More than a million children call the San Francisco Bay Area home, regularly criss-crossing the bridges and freeways that connect the region. But only around 5 percent of them have ever actually been out on the bay itself.
The nonprofit Call of the Sea is looking to change that.
Founded in 1984, the organization partners with schools and youth groups to take local children on sailing trips around the San Francisco Bay. In the last decade or so, about 60,000 youngsters have set sail on the 82-foot schooner, Seaward. But in 2018, the nonprofit will finish construction of the Matthew Turner, a 132-foot brigantine set to carry some 10,000 children each year out onto the water.
The organization is “not looking to create a bunch of sailors,” said Andrew Pape, the soft-spoken captain of the Seaward. Instead, with school funding tight and the number of field trips seeming to trend downward in recent years, the organization wants to educate kids about a body of water that deeply impacts their lives but that might not come up in a traditional classroom setting.
“Most of them, this is their first time,” said Malina Ly, who was supervising a group of elementary- and middle-school aged kids attending an Oakland Parks and Recreation camp that went for a spin on the Seaward on Wednesday morning.
“This boat is very different than a classroom. It moves around!” said Anna Yoors, the head educator, as she gathered the children near the docks at Jack London Square ahead of the trip.
After a safety review, the children donned life jackets and clambered aboard, some a little more eagerly than others. “Is there some sort of hanging on spot?” asked one nervous boy. “What if you get seasick?” worried a little girl.
Soon enough, though, the children didn’t have time to be concerned. There were sails to hoist and knots to tie and nooks to explore. “Let’s play tug of war,” urged one of the crew members as the children pulled a rope hand over hand as they’d been taught moments before and watched a sail unfurl in awe.
“I love it,” breathed Eileen Ma, 9, as the boat picked up speed and San Francisco loomed into view in the distance.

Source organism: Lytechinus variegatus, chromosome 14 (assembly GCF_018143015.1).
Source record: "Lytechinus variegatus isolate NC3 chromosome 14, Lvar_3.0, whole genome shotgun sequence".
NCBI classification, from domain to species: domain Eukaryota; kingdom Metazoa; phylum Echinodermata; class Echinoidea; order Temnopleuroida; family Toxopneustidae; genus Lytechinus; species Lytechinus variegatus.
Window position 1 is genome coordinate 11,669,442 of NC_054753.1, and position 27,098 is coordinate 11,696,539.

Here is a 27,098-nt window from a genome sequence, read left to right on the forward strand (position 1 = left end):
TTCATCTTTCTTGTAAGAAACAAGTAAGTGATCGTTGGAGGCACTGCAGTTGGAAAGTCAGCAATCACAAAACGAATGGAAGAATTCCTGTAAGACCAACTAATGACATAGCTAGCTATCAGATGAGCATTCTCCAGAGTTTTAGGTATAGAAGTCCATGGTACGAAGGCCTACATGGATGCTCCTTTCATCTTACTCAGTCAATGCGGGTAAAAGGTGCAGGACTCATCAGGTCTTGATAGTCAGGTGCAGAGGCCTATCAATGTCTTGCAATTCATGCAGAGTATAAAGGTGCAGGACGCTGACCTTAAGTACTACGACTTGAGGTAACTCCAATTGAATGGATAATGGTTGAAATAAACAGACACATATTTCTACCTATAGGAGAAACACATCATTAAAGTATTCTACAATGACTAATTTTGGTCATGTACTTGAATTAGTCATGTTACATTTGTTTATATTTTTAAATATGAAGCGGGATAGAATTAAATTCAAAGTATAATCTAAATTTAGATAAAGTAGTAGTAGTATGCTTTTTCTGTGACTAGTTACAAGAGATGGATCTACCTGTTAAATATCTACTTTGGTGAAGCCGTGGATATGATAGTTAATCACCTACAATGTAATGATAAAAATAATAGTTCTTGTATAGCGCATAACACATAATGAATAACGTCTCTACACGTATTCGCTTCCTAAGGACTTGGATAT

“I feel like a true crew member,” declared Kongtae Kaewsalam, also 9.
While the Seaward made its way out of the estuary toward the Bay Bridge, past the shipping containers piled high along the port (“What do you think is in there?” mused one little girl), the children divided into teams and fanned out across the deck.
One group scooped up plankton with a net while another spread out laminated maps of the bay and learned how to decode where they were and where they were headed. For some, it was their first time seeing a real paper map. A separate group learned to tie figure eights and barrel knots, while another got to try steering the boat with Pape after a quick tutorial on how rudders work.
“That was my favorite!” exclaimed Robert O’Grady, a precocious 11-year-old, of his chance to pilot.
Almost without realizing it, the children got a science lesson, a history lesson and a math lesson all rolled into one. And there’s nothing like trying to control a sailboat streaking through the water on a cold, blustery day to reinforce the value of team work and the rules of cause and effect.
As the schooner passed below the Bay Bridge, the kids shouted gleefully into the wind, hoping to hear an echo. But then, as they turned back toward Oakland, the children spread out across the deck and spent five wordless minutes feeling the waves jostle the boat, listening to the cars whiz by overhead, peering into the distance and generally soaking it all in.
Not a single child broke the silence.
Later, after he’d docked, Pape watched the group climb back onto the dock. “I hope they get a better understanding of this water near their homes,” he said.
For some of the kids at least, the three-hour trip seemed to unlock new dreams.
“I had fun,” said Justin Jihad, 11. “Actually, I might want to work here one day.”
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